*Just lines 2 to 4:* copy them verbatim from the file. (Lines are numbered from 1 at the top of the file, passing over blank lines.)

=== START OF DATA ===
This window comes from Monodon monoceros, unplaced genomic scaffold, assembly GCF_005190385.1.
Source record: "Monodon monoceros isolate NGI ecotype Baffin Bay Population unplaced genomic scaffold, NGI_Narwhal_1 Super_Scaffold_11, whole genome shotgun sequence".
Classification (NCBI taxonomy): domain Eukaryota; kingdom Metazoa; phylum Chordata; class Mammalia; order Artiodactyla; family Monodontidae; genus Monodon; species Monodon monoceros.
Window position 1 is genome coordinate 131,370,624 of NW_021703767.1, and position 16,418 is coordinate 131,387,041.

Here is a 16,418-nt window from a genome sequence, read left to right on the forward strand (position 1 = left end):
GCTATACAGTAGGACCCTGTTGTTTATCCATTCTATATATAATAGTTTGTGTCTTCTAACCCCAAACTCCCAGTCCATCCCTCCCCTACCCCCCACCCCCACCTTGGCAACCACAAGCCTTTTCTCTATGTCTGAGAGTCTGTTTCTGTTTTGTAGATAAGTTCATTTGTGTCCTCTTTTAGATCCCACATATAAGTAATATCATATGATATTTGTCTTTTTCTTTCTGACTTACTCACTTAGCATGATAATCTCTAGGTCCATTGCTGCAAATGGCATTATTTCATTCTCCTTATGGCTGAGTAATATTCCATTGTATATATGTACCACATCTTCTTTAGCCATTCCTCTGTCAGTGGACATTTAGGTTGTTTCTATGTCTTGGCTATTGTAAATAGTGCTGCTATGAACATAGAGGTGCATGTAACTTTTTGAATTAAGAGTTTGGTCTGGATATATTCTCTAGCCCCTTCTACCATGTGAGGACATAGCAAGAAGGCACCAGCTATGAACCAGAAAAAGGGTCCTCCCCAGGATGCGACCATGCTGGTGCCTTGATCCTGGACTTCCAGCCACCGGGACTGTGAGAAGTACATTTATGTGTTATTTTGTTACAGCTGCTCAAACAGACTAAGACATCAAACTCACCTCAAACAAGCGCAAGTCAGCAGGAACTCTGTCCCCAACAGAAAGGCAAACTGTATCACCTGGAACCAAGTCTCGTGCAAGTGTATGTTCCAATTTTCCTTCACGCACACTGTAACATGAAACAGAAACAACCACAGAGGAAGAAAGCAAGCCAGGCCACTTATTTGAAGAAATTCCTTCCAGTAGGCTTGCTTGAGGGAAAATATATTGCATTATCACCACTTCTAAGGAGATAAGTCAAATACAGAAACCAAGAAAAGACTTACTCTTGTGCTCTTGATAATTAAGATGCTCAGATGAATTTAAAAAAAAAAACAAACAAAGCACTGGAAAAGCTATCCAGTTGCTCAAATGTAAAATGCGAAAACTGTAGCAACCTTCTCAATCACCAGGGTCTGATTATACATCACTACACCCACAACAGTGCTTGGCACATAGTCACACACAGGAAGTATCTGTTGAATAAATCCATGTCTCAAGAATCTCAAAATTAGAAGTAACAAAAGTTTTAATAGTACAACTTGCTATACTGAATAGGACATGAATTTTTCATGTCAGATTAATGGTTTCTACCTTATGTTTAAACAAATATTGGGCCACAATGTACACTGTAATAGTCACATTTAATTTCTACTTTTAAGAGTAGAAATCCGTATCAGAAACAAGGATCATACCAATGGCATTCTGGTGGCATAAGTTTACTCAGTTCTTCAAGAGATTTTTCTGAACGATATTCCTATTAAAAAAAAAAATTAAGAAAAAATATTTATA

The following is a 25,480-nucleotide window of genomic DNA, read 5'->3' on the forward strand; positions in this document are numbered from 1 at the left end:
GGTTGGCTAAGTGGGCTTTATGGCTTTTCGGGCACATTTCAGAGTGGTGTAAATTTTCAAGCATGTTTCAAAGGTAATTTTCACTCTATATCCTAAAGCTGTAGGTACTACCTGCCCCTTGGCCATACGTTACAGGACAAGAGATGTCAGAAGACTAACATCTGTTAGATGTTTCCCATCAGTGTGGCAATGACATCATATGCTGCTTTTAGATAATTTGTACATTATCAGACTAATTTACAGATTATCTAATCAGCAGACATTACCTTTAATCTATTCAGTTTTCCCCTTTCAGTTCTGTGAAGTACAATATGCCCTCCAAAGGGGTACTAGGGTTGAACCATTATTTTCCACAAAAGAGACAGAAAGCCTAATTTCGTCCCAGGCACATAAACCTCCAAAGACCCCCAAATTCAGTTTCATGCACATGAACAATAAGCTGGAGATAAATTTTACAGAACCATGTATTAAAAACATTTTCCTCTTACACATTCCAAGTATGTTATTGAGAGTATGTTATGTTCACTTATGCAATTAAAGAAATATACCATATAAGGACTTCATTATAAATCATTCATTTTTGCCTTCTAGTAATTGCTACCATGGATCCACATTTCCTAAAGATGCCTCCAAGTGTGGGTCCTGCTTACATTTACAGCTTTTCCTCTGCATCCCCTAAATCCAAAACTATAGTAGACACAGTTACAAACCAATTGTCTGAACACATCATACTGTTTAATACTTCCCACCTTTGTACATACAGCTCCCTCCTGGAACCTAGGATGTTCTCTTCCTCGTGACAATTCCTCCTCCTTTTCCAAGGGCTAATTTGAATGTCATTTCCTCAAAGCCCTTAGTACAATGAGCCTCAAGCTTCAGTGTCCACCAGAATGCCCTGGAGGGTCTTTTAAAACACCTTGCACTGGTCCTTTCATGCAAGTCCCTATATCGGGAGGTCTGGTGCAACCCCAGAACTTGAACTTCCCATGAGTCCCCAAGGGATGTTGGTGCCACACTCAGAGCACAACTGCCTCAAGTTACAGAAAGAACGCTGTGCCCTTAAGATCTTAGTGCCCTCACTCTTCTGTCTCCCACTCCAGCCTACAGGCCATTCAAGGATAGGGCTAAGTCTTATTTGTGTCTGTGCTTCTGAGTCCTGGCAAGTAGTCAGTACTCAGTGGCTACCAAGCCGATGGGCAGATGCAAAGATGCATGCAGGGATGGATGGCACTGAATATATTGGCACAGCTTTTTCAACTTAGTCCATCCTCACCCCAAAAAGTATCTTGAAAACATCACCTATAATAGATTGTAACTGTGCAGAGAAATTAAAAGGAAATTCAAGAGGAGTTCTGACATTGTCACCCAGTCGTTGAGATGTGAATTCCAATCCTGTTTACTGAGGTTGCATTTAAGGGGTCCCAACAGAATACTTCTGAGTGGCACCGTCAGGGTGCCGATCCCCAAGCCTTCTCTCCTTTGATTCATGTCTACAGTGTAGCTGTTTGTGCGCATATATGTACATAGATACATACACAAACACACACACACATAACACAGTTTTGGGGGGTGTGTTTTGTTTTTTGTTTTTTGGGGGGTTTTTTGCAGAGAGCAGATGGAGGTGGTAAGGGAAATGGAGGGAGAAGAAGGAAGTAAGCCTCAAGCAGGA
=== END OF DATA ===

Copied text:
Source record: "Monodon monoceros isolate NGI ecotype Baffin Bay Population unplaced genomic scaffold, NGI_Narwhal_1 Super_Scaffold_11, whole genome shotgun sequence".
Classification (NCBI taxonomy): domain Eukaryota; kingdom Metazoa; phylum Chordata; class Mammalia; order Artiodactyla; family Monodontidae; genus Monodon; species Monodon monoceros.
Window position 1 is genome coordinate 131,370,624 of NW_021703767.1, and position 16,418 is coordinate 131,387,041.